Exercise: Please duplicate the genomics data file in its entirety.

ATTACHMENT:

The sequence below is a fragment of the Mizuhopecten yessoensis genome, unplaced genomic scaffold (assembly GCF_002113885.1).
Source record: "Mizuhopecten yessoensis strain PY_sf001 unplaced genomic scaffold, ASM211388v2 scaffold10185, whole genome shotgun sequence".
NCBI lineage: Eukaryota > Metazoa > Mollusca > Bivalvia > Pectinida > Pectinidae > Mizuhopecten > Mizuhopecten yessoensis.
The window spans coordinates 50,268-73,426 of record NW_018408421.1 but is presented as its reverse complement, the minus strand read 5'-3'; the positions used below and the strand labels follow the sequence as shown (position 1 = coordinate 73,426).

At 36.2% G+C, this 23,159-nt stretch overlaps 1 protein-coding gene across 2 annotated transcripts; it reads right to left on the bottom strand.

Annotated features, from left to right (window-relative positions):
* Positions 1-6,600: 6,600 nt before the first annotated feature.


The sequence below is a fragment of the Mizuhopecten yessoensis genome, unplaced genomic scaffold (assembly GCF_002113885.1).
Source record: "Mizuhopecten yessoensis strain PY_sf001 unplaced genomic scaffold, ASM211388v2 scaffold10185, whole genome shotgun sequence".
NCBI lineage: Eukaryota > Metazoa > Mollusca > Bivalvia > Pectinida > Pectinidae > Mizuhopecten > Mizuhopecten yessoensis.
The window spans coordinates 50,268-73,426 of record NW_018408421.1 but is presented as its reverse complement, the minus strand read 5'-3'; the positions used below and the strand labels follow the sequence as shown (position 1 = coordinate 73,426).

At 36.2% G+C, this 23,159-nt stretch overlaps 1 protein-coding gene across 2 annotated transcripts; it reads right to left on the bottom strand.

Annotated features, from left to right (window-relative positions):
* Positions 1-6,600: 6,600 nt before the first annotated feature.